Psychosocial treatment combined with a low does of antipsychotic drugs is most effective in treating schizophrenia, according to a study led by researchers at Hofstra North Shore-LIJ School of Medicine. Scientists followed 404 patients with first-episode psychosis at 34 community care clinics. Half received the traditional treatment of antipsychotic drugs and half received doses of the drugs that were up to 50 percent lower, along with a psychosocial intervention that included assistance with school discussions with family members and psychotherapy to help manage symptoms. After 2 years, participants in groups that took less medication and had the psychosocial intervention had greater improvement in quality of life and psychopathology and greater involvement in work and school compared with participants in traditional community care (The American Journal of Psychiatry, Online Oct. 20).
Despite known risks of serious side effects, antipsychotic use among older adults increases with age, finds research led by a Columbia University psychiatrist. Investigators looked at antipsychotic prescriptions filled from 2006 to 2010. They found that the percentage of adults with an antipsychotic prescription was approximately twice as high among people ages 80 to 84 as among those ages 65 to 69. They also found that in 2010, more than three-quarters of older adults who received an antipsychotic prescription had no documented psychiatric diagnosis during the year (Journal of Clinical Psychiatry, October).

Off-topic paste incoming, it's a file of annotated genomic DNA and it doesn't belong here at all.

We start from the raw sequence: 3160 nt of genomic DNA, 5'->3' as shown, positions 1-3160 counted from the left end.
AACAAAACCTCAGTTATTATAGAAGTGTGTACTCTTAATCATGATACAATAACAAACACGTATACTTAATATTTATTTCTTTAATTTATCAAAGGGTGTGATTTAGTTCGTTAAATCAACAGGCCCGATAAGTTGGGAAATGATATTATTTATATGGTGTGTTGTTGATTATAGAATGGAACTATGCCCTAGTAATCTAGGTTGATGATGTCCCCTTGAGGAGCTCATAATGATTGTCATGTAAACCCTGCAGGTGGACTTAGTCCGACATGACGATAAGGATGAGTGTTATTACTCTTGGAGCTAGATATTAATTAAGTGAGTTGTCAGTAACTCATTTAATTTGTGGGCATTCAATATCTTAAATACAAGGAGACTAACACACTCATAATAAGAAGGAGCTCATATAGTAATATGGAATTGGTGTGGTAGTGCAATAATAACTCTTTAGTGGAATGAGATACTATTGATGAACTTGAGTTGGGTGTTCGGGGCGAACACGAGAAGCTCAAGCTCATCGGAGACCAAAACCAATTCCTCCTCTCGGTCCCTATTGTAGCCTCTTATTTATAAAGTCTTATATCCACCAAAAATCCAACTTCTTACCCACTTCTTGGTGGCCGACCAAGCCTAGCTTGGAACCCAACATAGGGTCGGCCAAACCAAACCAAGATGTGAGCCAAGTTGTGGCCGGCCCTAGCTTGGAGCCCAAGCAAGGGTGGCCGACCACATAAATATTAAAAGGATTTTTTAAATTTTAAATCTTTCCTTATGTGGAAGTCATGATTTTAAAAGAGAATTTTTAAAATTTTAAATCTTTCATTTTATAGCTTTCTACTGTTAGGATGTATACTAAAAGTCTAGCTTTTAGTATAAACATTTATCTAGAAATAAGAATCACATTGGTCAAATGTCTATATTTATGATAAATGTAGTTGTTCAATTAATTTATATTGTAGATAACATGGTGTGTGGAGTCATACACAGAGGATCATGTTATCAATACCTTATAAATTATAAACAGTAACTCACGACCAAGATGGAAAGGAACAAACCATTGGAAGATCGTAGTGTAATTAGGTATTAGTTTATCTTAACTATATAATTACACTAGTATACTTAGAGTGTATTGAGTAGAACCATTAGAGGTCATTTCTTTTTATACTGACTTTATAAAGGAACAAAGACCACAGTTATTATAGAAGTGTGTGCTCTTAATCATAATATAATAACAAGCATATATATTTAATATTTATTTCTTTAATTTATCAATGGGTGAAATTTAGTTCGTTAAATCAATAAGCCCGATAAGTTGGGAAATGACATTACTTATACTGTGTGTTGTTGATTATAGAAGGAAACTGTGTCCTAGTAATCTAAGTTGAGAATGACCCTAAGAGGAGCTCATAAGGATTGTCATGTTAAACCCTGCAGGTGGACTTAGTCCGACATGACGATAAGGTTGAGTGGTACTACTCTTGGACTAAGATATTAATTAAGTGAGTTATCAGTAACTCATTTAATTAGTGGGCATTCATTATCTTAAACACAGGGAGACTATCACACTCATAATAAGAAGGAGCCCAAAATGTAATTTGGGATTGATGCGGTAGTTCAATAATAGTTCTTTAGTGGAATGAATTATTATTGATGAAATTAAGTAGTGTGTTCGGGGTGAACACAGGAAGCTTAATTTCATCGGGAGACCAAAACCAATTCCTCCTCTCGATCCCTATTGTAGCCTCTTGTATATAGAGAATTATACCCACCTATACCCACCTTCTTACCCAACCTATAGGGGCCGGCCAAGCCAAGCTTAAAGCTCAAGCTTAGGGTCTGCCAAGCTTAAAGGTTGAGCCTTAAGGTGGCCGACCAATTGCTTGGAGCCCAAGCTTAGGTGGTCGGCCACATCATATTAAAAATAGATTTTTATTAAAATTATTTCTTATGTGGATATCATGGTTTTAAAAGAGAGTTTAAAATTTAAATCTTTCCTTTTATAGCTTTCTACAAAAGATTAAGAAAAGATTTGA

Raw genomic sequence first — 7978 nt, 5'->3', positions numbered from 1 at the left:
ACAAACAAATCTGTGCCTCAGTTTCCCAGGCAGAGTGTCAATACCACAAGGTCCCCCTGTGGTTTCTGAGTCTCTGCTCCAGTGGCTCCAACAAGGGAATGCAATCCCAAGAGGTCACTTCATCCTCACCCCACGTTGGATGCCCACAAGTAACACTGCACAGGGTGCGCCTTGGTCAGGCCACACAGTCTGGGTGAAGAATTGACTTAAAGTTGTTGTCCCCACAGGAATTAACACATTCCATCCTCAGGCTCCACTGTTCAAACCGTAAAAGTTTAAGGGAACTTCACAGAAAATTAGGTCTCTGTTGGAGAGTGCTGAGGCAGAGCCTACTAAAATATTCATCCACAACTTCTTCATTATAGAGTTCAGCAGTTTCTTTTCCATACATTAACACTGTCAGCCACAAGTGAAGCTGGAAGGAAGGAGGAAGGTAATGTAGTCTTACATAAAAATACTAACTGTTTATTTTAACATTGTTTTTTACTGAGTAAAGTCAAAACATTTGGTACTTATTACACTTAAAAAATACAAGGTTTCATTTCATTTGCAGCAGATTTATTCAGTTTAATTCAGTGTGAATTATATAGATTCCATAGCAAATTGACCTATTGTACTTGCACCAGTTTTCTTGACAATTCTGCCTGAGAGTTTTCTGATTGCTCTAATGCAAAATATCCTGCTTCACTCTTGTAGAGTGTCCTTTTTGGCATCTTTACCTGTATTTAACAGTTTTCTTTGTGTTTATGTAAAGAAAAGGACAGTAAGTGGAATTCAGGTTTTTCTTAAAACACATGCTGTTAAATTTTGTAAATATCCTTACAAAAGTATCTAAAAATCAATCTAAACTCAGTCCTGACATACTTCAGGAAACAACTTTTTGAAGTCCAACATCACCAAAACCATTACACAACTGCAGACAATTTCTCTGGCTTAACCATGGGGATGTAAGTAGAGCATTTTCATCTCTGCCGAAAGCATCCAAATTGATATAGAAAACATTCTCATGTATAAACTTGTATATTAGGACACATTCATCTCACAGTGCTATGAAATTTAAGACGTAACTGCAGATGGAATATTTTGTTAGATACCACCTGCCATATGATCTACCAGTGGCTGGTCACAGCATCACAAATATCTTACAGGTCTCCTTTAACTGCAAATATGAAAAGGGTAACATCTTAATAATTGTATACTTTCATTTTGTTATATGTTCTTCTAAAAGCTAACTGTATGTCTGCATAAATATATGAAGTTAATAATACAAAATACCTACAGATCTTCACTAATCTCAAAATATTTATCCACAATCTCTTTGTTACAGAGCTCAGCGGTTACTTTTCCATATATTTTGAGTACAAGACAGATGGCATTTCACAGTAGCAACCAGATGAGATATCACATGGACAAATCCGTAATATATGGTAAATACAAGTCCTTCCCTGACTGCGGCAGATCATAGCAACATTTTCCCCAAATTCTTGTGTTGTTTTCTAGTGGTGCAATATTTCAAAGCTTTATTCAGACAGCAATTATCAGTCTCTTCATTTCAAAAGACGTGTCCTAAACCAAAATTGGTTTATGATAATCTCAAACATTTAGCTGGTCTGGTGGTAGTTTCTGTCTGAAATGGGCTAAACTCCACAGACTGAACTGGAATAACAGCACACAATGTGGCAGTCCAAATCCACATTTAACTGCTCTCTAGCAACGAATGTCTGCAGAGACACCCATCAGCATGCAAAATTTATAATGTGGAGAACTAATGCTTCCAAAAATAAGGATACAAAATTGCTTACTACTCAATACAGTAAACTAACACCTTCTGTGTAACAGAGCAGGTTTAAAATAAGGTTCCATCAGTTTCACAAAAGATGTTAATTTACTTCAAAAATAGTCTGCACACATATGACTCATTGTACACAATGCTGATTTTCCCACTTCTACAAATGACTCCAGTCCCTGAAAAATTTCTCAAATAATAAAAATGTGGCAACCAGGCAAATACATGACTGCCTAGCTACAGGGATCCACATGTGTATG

Please make sure those in your family using antipsychotic drugs have a psychiatric diagnosis and are receiving psychosocial intervention in conjunction with the meds. These drugs should not be abused. The side effects are very serious.
Susie Bean Gives Team